Ukraine and Western states appealed to the international community Monday to support a draft resolution at the United Nations General Assembly condemning the Russian invasion of Ukraine and calling for an immediate cease-fire as Moscow’s forces stepped up their bombardment of the country’s second-largest city, Kharkiv.
“We are today at a crucial and historical moment,” European Union Ambassador Olof Skoog told member states on behalf of the 27 EU members. “Too many times in the past the international community has been blind or too slow in front of unfolding tragedies. Entire generations in many places around the world have paid and are still paying the price of inaction. We can’t make the same mistake again: We have to take action.”
The West and Ukraine framed the crisis before the body as an existential threat to the principles of the United Nations, the charter on which it was founded in 1945, and the international rules-based order.
“Now it is time to act, time to help Ukraine, that is paying the ultimate price for freedom and security for itself and of the world,” Ukraine envoy Sergiy Kyslytsya said. “If Ukraine does not survive, international peace will not survive. If Ukraine does not survive, the United Nations will not survive — have no illusions. If Ukraine does not survive, we cannot be surprised if democracy fails next.”
Uniting for Peace resolution
The General Assembly is meeting under what is known as the Uniting for Peace resolution. It allows special meetings of the entire membership to be called when the U.N. Security Council is deadlocked on an issue and cannot exercise its mandate to maintain or restore international peace and security — in this case, because of Russia’s veto.
Although the council in practice has been divided on many issues, Uniting for Peace has been invoked fewer than a dozen times since it was adopted in 1950, according to the Security Council Report, which tracks U.N. meetings. The last time was 40 years ago, in 1982, concerning Israel.
The debate is likely to continue through Wednesday, as more than 100 countries have asked to take the floor. The United States is scheduled to speak toward the end of the debate, closer to the introduction of a draft resolution strongly condemning the Russian invasion and calling for a cease-fire and the withdrawal of Moscow’s troops. Its language mimics the one that Russia vetoed in the Security Council on Friday.
A two-thirds majority of voting assembly members is needed to adopt the resolution.
Russia’s envoy, Vassily Nebenzia, said Moscow’s actions, which he said were made in self-defense, had been “distorted.” He also tried to paint Moscow’s invasion as a defense of the principles of the U.N. Charter.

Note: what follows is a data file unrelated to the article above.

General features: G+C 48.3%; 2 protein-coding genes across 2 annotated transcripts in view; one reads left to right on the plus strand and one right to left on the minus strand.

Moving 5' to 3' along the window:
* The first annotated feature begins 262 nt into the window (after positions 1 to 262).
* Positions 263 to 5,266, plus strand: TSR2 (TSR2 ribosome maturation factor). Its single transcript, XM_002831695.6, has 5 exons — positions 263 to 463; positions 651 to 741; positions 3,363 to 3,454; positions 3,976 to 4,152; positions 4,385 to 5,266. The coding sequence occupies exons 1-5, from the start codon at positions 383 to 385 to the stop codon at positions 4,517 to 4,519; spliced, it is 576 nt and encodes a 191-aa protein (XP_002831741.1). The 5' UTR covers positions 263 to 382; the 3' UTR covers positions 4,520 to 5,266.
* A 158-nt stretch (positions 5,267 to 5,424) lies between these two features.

“We are protecting ourselves from a nationalist threat, but Russia is also seeking to uphold the purposes and principles of the U.N. Charter on the soil of Donbas and Ukraine, ensuring that the main goal of the United Nations is upheld — namely to prevent succeeding generations from a scourge of war,” Nebenzia said.
He denied that Russian troops were targeting civilians.
“We constantly hear lies, fakes about indiscriminate shelling of Ukrainian cities, hospitals, schools, kindergartens,” Nebenzia said. “The Russian army does not pose a threat to the civilians of Ukraine, is not shelling civilian areas.”
China was the only major Russian ally to speak Monday morning. The situation has evolved to a point that China does not wish to see, Ambassador Zhang Jun said.
“The Cold War has long ended,” he said. “The Cold War mentality based on bloc confrontation should be abandoned. Nothing can be gained from stirring up a new Cold War, but everyone will stand to lose.”
“It is our consistent and unequivocal position that all countries’ sovereignty and territorial integrity should be respected, and that the purposes and principles of the U.N. Charter should be upheld,” the Chinese envoy added.
Other allies, including Syria, Belarus, Venezuela and North Korea, are scheduled to speak during the debate.
Peace talks amid refugee exodus
As delegates took to the podium, Russian and Ukrainian delegations were meeting in a border town in Belarus for the first direct talks to halt the fighting.
“This offers a ray of hope,” Abdulla Shahid, the president of the General Assembly, said. “We pray that these talks will calm down tempers and pave way to peace.”
The U.N.’s Human Rights Office said Monday that more than 400 civilian casualties have been reported, including more than 100 deaths. It said the real figure could be much higher as many reported casualties have yet to be confirmed.
Meanwhile, civilians continue to flee to safety. The U.N. refugee agency says the numbers are changing by the hour, but already more than a half million people have already crossed Ukraine’s borders, mostly toward Poland.
Some reports have emerged that non-white refugees have encountered difficulty accessing transport to leave and discrimination at the Polish border. Ambassador Krzysztof Szczerski said that was not true.
“This is a complete lie and a terrible insult to us,” he said.
The Polish envoy said his government had organized trains to bring the elderly and mothers with children to Poland, sent aid convoys, and prepared hospital beds for the wounded and sick. In the past 24 hours, the first refugee babies had been born in Polish hospitals, he said.
Monday afternoon, the U.N. Security Council will hold another meeting on the situation, this time to discuss the growing humanitarian crisis. U.N. humanitarian chief Martin Griffiths and the High Commissioner for Refugees Filippo Grandi are both expected to deliver updates to the council.
France and Mexico are circulating a draft resolution calling for safe and unhindered humanitarian access, which will likely be put to a vote on Tuesday.